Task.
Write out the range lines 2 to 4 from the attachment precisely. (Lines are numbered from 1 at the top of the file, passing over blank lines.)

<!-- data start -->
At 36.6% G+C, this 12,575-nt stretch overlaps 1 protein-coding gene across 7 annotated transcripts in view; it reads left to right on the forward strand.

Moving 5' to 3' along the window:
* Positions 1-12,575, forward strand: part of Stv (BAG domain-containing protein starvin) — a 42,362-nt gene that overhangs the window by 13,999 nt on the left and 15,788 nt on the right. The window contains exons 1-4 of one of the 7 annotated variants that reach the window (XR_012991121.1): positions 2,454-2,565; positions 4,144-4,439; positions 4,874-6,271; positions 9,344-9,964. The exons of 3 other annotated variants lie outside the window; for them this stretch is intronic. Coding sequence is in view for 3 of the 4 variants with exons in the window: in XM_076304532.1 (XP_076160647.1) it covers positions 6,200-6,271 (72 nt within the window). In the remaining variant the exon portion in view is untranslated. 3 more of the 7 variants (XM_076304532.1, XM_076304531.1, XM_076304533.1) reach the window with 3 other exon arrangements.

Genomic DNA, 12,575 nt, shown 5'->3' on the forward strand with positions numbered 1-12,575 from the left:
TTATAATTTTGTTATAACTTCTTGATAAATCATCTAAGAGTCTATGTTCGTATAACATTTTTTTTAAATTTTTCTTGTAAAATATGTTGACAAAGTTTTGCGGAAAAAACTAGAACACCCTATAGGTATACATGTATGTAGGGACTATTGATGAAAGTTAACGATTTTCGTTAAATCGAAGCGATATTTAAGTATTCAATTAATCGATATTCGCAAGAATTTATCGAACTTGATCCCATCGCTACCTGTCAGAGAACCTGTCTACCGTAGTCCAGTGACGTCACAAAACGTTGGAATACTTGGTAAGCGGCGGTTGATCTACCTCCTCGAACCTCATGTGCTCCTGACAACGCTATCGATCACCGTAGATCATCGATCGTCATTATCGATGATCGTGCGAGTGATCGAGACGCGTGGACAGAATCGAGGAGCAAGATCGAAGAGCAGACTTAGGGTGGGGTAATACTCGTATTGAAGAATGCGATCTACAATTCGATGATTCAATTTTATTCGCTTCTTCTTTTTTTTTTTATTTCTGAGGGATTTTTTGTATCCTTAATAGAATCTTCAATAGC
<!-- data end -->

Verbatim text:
Moving 5' to 3' along the window:
* Positions 1-12,575, forward strand: part of Stv (BAG domain-containing protein starvin) — a 42,362-nt gene that overhangs the window by 13,999 nt on the left and 15,788 nt on the right. The window contains exons 1-4 of one of the 7 annotated variants that reach the window (XR_012991121.1): positions 2,454-2,565; positions 4,144-4,439; positions 4,874-6,271; positions 9,344-9,964. The exons of 3 other annotated variants lie outside the window; for them this stretch is intronic. Coding sequence is in view for 3 of the 4 variants with exons in the window: in XM_076304532.1 (XP_076160647.1) it covers positions 6,200-6,271 (72 nt within the window). In the remaining variant the exon portion in view is untranslated. 3 more of the 7 variants (XM_076304532.1, XM_076304531.1, XM_076304533.1) reach the window with 3 other exon arrangements.

Genomic DNA, 12,575 nt, shown 5'->3' on the forward strand with positions numbered 1-12,575 from the left: